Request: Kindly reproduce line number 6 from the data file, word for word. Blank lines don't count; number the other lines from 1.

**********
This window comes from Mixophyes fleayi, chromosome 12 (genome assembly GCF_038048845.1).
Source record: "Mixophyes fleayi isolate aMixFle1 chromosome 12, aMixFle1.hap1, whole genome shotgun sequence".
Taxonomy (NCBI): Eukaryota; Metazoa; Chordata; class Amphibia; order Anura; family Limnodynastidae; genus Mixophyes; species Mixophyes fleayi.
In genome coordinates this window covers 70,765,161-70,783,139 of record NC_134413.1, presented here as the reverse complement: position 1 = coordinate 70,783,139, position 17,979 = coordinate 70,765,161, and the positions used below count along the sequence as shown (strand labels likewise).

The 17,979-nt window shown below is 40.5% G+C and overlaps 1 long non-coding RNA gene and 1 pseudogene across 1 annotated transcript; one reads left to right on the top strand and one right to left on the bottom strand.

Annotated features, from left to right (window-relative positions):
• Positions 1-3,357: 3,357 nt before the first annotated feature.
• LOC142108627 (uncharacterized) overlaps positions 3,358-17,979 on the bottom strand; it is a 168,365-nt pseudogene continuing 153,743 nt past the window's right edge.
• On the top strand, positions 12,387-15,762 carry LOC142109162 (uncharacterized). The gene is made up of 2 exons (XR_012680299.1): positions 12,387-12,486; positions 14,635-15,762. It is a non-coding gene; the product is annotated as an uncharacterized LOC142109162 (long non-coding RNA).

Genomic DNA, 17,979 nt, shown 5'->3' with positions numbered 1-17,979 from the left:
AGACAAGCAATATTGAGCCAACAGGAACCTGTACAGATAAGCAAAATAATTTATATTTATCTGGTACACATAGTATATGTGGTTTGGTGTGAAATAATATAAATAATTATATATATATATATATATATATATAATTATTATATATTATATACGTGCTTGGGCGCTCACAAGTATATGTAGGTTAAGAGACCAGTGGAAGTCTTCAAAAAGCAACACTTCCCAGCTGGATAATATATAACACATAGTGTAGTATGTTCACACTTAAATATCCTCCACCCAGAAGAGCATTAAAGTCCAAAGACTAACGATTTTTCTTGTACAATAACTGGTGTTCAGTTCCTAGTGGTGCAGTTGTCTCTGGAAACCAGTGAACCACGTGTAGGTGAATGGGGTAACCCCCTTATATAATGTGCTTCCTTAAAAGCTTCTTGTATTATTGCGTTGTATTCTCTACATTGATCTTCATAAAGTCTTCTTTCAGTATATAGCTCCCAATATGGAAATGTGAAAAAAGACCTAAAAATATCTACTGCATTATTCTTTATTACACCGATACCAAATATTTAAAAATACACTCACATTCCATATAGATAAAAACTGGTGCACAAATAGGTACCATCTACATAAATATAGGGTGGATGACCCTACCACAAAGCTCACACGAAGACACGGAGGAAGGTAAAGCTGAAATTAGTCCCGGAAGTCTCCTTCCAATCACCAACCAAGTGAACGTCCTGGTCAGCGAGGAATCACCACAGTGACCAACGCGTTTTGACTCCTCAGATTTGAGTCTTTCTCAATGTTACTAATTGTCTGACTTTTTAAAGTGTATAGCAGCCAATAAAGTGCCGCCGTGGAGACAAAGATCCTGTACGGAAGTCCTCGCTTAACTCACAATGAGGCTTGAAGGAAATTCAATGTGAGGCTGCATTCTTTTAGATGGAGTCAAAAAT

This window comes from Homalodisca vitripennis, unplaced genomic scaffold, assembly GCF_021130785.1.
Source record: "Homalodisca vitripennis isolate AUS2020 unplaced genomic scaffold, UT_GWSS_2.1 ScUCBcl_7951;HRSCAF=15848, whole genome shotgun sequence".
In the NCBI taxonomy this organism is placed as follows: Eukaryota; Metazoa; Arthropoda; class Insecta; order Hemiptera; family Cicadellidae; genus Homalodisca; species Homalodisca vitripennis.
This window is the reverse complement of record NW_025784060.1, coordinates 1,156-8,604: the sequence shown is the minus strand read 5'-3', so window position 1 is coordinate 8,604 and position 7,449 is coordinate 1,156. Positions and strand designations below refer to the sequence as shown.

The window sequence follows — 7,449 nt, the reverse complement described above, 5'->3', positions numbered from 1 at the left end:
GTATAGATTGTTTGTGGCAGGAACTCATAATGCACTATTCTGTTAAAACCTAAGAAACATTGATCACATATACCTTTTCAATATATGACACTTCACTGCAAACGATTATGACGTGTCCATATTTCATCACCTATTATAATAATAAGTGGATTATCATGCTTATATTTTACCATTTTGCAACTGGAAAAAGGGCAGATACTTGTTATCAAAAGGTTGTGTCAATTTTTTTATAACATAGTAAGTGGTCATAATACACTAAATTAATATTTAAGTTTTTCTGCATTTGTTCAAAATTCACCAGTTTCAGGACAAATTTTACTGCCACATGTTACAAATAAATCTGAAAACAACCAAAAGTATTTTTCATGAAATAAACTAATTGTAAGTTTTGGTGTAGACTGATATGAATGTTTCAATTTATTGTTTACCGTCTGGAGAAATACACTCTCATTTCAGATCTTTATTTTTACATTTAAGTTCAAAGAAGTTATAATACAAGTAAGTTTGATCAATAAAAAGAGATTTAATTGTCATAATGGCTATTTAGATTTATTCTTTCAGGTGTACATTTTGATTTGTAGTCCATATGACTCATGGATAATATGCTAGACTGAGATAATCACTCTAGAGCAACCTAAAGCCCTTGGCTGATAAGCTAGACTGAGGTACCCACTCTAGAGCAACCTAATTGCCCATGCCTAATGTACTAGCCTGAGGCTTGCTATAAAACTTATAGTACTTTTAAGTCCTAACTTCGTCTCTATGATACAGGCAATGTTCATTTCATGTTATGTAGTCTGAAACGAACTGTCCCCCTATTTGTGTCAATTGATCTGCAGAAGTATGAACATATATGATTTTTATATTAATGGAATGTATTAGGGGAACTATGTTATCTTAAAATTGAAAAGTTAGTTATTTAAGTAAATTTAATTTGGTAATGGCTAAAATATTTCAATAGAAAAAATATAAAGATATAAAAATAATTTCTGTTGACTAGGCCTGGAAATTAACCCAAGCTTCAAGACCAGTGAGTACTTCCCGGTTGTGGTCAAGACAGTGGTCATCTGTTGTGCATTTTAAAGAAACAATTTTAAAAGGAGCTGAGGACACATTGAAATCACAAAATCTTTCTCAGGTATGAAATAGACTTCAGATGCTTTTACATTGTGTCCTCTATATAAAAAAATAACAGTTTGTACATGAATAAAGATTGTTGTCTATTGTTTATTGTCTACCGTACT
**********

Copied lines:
Annotated features, from left to right (window-relative positions):